Appendixes



The National Academies | 500 Fifth St. N.W. | Washington, D.C. 20001
Copyright © National Academy of Sciences. All rights reserved.
Terms of Use and Privacy Statement



Below are the first 10 and last 10 pages of uncorrected machine-read text (when available) of this chapter, followed by the top 30 algorithmically extracted key phrases from the chapter as a whole.
Intended to provide our own search engines and external engines with highly rich, chapter-representative searchable text on the opening pages of each chapter. Because it is UNCORRECTED material, please consider the following text as a useful but insufficient proxy for the authoritative book pages.

Do not use for reproduction, copying, pasting, or reading; exclusively for search engines.

OCR for page 89
Shiphandling Simulation: Application to Waterway Design Appendixes

OCR for page 89
Shiphandling Simulation: Application to Waterway Design This page in the original is blank.

OCR for page 89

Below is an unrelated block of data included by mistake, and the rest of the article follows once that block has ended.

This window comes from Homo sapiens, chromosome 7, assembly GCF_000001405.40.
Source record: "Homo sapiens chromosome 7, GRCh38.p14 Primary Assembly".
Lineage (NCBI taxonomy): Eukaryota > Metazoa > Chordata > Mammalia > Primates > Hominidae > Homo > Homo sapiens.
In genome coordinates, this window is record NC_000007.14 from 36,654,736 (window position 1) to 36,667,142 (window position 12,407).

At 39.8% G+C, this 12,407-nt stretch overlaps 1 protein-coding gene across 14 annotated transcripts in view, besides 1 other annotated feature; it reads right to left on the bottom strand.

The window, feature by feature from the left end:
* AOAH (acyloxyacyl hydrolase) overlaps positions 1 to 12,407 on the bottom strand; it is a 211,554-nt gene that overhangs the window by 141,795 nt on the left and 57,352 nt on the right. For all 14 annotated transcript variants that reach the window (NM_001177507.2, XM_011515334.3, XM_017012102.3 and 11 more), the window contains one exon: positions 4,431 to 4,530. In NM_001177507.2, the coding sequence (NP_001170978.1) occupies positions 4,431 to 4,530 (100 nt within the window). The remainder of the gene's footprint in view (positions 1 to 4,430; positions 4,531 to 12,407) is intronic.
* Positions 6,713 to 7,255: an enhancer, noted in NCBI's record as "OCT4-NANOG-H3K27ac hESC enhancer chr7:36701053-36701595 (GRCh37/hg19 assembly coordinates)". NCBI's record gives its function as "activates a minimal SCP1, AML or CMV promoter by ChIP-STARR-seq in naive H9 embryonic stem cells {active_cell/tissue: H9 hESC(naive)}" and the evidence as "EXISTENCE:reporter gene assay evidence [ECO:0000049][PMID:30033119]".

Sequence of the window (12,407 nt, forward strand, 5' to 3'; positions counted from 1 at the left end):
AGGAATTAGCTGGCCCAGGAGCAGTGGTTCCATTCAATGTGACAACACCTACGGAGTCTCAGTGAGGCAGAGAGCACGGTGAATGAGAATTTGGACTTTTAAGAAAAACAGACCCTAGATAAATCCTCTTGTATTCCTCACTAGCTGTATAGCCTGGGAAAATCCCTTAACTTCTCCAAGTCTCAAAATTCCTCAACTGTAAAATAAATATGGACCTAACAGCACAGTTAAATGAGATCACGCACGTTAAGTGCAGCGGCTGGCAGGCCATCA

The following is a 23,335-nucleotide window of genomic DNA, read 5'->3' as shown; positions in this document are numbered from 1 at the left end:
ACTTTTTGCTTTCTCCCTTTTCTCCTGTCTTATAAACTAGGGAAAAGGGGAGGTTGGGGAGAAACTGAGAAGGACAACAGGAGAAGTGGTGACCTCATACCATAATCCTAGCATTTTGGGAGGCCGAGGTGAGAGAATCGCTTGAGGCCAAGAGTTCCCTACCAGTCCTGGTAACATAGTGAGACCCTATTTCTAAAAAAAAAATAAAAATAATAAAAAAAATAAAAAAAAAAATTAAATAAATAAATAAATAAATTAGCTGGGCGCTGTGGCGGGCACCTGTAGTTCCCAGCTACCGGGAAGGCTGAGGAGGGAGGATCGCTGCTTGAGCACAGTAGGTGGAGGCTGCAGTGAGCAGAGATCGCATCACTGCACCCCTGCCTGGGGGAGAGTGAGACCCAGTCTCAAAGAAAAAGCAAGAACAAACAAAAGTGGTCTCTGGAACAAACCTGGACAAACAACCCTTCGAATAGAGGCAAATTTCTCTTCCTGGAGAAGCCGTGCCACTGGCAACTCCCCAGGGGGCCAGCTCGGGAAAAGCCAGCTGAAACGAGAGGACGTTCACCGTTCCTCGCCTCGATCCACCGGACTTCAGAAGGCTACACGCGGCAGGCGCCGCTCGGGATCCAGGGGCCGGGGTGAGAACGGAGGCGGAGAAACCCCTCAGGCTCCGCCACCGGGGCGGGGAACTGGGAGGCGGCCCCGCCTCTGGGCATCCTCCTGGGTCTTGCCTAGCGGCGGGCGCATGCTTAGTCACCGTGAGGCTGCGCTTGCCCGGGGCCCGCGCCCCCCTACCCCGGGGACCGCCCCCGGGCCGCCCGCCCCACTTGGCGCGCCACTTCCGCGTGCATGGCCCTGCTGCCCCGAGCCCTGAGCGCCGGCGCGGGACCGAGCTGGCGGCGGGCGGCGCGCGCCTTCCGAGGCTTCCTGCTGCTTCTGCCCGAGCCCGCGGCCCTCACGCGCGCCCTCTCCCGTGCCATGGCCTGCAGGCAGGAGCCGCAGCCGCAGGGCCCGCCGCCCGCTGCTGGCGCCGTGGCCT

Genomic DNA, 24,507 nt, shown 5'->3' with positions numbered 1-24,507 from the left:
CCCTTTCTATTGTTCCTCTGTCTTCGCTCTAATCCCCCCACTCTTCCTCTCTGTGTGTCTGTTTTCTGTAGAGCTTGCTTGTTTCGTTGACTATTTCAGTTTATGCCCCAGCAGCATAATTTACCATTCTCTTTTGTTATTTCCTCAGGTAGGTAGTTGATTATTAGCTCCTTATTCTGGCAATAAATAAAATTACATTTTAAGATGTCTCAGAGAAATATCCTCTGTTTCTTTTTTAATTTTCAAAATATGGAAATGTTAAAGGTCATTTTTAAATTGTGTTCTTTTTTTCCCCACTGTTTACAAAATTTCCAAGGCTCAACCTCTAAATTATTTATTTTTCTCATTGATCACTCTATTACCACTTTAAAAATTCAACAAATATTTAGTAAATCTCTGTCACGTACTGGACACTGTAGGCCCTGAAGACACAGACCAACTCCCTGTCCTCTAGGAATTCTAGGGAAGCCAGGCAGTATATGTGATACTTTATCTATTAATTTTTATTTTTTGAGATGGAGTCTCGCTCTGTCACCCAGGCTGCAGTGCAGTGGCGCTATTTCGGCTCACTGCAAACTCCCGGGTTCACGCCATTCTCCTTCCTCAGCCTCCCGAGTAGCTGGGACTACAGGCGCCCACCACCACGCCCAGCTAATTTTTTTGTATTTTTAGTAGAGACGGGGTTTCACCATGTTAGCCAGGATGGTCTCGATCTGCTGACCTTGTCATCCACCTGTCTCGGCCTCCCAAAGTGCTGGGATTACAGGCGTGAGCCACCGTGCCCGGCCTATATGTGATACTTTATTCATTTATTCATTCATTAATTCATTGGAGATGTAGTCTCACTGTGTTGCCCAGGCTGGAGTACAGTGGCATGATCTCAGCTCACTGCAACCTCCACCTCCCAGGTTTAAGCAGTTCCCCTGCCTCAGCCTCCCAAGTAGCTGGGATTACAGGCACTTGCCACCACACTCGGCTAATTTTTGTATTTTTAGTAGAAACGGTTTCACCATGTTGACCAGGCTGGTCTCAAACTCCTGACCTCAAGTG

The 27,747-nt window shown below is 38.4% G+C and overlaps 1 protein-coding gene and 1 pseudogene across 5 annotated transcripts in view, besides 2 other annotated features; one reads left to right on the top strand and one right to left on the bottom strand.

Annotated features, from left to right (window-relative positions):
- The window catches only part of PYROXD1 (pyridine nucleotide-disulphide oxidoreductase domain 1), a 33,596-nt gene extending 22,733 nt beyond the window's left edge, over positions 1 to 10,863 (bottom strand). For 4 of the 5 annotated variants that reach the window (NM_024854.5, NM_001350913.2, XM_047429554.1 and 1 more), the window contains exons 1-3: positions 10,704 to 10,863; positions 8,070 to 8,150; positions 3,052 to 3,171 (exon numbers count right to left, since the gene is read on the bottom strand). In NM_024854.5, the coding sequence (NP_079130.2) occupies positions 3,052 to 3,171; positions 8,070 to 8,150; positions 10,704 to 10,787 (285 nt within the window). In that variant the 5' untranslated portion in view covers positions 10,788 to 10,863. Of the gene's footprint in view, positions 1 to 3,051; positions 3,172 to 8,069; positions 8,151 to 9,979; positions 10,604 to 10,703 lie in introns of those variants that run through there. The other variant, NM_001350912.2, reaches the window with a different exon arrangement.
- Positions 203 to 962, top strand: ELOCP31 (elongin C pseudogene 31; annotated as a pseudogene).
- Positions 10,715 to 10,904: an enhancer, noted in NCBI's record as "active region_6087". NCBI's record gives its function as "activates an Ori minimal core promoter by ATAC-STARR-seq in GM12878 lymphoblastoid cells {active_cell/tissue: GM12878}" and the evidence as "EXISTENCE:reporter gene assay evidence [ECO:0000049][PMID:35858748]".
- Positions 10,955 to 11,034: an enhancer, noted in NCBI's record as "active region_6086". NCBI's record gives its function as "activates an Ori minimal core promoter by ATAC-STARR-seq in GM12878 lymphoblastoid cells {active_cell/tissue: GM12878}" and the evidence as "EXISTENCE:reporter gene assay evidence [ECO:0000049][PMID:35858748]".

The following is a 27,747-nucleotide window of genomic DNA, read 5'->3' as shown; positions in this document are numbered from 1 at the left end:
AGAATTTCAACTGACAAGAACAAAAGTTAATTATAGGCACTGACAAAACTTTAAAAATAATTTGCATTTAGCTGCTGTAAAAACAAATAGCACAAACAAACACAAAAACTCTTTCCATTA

Shiphandling Simulation: Application to Waterway Design A Committee Member Biographies WILLIAM C. WEBSTER, Chairman, is full professor of naval architecture and associate dean of engineering for student affairs at the University of California at Berkeley. He is a leading national authority on ship maneuvering and has been heavily involved in the hydrodynamic aspects of ship model testing and in the mathematical developments underlying shiphandling computer simulation. Dr. Webster has published on both the hydrodynamic and operational aspects of ship maneuvering, has served as member and chairman of the Marine Board, and currently is a member of the Commission on Engineering and Technical Systems. He received his B.S. degree in naval architecture and marine engineering from Webb Institute of Naval Architecture and his M.S. and Ph.D. degrees in engineering science/naval architecture from the University of California at Berkeley. WILLIAM A. ARATA is a state and federally licensed pilot with Biscayne Bay Pilots in the Port of Miami, Florida. Prior experience includes 20 years in the U.S. Navy where he served primarily in the submarine fleet in capacities from watch officer to commanding officer. He also directed naval analysis programs of the Office of Naval Research and submarine electronic programs for the deputy chief of Naval Operations, Submarines. Captain Arata received a B.S. degree from the U.S. Naval Academy, a B.S. degree in mechanical engineering from the U.S. Naval Postgraduate School, and a M.S. degree in business administration from the George Washington University.